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Business Ideas – 3 Business Lessons From LL Bean by Evan Carmichael Today we’re going to look at how a young man who couldn’t hold down a steady job and couldn’t get his mind off of hunting and fishing turned his passion into a business and would later be called one of the Top Ten Entrepreneurs of the 20th Century by the Wall Street Journal. This is the story of L.L. Bean and the top 3 lessons that you can learn from his success. “Sell good merchandise at a reasonable profit, treat your customers like human beings, and they will always come back for more.” – Leon Leonwood Bean Leon Leonwood Bean (November 13, 1872 — February 5, 1967) was an inventor, author, outdoor enthusiast, and founder of the company L.L.Bean. As a young man, Bean couldn’t hold a steady job and drifted from place to place. He would much rather be out hunting and fishing than working for someone else. After a series of outdoor expeditions, Bean returned home with his feet soaking wet because there wasn’t a good shoe that could keep them dry. He set out to solve the problem by visiting a local cobbler and creating a new shoe for outdoorsmen. He called it the Maine Hunting Shoe. Bean got a list of hunting license holders, set up shop in his brother’s basement, and drafted a letter to be sent by mail to his list. Bean wrote: “Outside of your gun, nothing is so important to your outfit as your foot-wear. You cannot expect success hunting deer or moose if your feet are not properly dressed.” The letter was a success and he sold 100 pairs only to have 90 of them returned because they broke apart. Bean refunded his customers the money, took out a loan to modify the design and began selling again. By the time Bean died in 1967, company sales had passed $4 million per year and the Wall Street Journal named him one of the Top Ten Entrepreneurs of the 20th Century. Today, with over $1.7 billion in annual sales, L.L. Bean remains one of the most successful family-run businesses in the U.S. Action Item #1: Care for Your Customers Action Item #2: Be Your Target Market Action Item #3: Network True Story When Bean first threw away the keys to his store and invited hunters and fishermen to come visit the store whenever they wanted, he installed a late night bell to allow people to ring for assistance. Customers who arrived late at night would see the bell and a sign that read: “Push once a minute until clerk appears.” Pushing the bell would bring a watchman and often even Bean himself to come help the customer, no matter what time of day it was. Quotes “Above all, we wish to avoid having a dissatisfied customer.” “We consider our customers a part of our organization, and we […]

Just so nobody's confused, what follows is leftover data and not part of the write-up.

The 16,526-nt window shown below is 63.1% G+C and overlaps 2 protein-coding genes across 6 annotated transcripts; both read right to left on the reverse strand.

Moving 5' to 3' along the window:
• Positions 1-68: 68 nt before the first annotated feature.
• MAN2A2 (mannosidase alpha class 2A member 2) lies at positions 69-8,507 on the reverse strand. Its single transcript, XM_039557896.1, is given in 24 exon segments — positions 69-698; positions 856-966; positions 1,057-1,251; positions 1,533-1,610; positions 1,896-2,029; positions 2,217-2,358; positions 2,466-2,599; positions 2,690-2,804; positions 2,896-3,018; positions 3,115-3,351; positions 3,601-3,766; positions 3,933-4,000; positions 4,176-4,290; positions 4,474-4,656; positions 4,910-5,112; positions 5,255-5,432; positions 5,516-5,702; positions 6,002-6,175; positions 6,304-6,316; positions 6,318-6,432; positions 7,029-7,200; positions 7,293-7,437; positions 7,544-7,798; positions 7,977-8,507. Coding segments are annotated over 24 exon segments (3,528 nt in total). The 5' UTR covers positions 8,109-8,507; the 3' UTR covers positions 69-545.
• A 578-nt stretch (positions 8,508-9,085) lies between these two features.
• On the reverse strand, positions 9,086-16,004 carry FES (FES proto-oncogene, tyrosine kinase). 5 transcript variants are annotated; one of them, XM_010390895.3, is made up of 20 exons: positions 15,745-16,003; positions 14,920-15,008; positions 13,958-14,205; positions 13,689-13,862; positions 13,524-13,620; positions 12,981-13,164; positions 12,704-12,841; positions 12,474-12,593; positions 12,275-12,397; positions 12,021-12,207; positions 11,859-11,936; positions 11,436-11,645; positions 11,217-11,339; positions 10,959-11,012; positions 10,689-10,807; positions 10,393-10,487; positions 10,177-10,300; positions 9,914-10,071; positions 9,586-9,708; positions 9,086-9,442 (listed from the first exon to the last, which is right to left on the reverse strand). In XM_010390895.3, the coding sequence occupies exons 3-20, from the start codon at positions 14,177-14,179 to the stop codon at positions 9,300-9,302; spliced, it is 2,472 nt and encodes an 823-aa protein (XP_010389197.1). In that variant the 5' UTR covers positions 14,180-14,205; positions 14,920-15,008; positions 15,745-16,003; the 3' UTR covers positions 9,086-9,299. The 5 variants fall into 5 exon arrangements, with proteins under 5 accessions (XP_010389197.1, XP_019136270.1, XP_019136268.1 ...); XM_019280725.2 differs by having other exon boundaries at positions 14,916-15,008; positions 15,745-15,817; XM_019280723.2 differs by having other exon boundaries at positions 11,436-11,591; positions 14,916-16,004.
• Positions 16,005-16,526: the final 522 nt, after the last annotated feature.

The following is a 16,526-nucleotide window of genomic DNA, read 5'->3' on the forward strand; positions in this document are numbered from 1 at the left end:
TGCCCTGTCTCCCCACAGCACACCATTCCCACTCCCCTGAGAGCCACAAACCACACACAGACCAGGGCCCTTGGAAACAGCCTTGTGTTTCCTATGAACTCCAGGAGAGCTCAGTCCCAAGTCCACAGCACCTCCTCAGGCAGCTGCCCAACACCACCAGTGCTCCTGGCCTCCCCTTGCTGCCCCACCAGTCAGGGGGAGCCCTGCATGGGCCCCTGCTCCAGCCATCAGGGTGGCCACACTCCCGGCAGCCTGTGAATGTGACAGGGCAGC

Business Ideas – 3 Lessons from Robert Kiyosaki by Evan Carmichael Today we’re going to look at how a Vietnam veteran failed with two separate businesses but was determined to become a successful entrepreneur and not have to work for someone else. He would eventually become one of the most successful business writers of all time. This is the story of Rich Dad Poor Dad creator Robert Kiyosaki and the top 3 lessons that you can learn from his success. “The size of your success is measured by the strength of your desire; the size of your dream; and how you handle disappointment along the way.” – Robert Kiyosaki Robert Kiyosaki (born April 8, 1947) is an American investor, businessman, self-help author, motivational speaker, and financial literacy activist best known for his “Rich Dad Poor Dad” book series. After serving in the Marine Corps as a helicopter gunship pilot during the Vietnam War, Kiyosaki returned home to work as a salesman for Xerox. Not wanting to work for someone else for the rest of his life, Kiyosaki had dreams of starting his own business. After unsuccessful stints selling Velcro wallets and T-shirts for heavy metal rock bands, Kiyosaki began promoting the personal growth seminars of Marshall Thurber called “Money & You.” When Thurber decided to retire, Kiyosaki took over the business and began traveling the world to educate people about financial strategies. To reach more people he decided to write his first book which he self-published, “Rich Dad Poor Dad.” Robert Kiyosaki has written over 15 books and has sold over 26 million copies. 3 of his books have been on the best sellers lists of The Wall Street Journal, USA Today, and the New York Times simultaneously and he’s a sought after speaker who continues to educate people on how to understand their money. Action Item #1: Make Your Money Work Hard Action Item #2: Mind Your Own Business Action Item #3: Work to Learn, Not for Money True Story There was once a friend of Kiyosaki’s whose 16 year old son desperately wanted a new car. His friends had all been given one by their parents, and now this son expected nothing less. But, it was not going to be that easy for the boy. His father had played Kiyosaki’s CASHFLOW board game and he wanted to teach his son a lesson in financial management. The father gave his son $3,000 but forbade him from using it to buy a car just yet. At the same time, he gave his son a subscription to the Wall Street Journal. The father told his son that only once he had earned an additional $6,000 from investments could he then use $3,000 to buy a car. The rest of the money would of course go into his college fund. “My friend said it was the best $3,000 he ever spent,” says Kiyosaki. “Not only had his son gained a new […]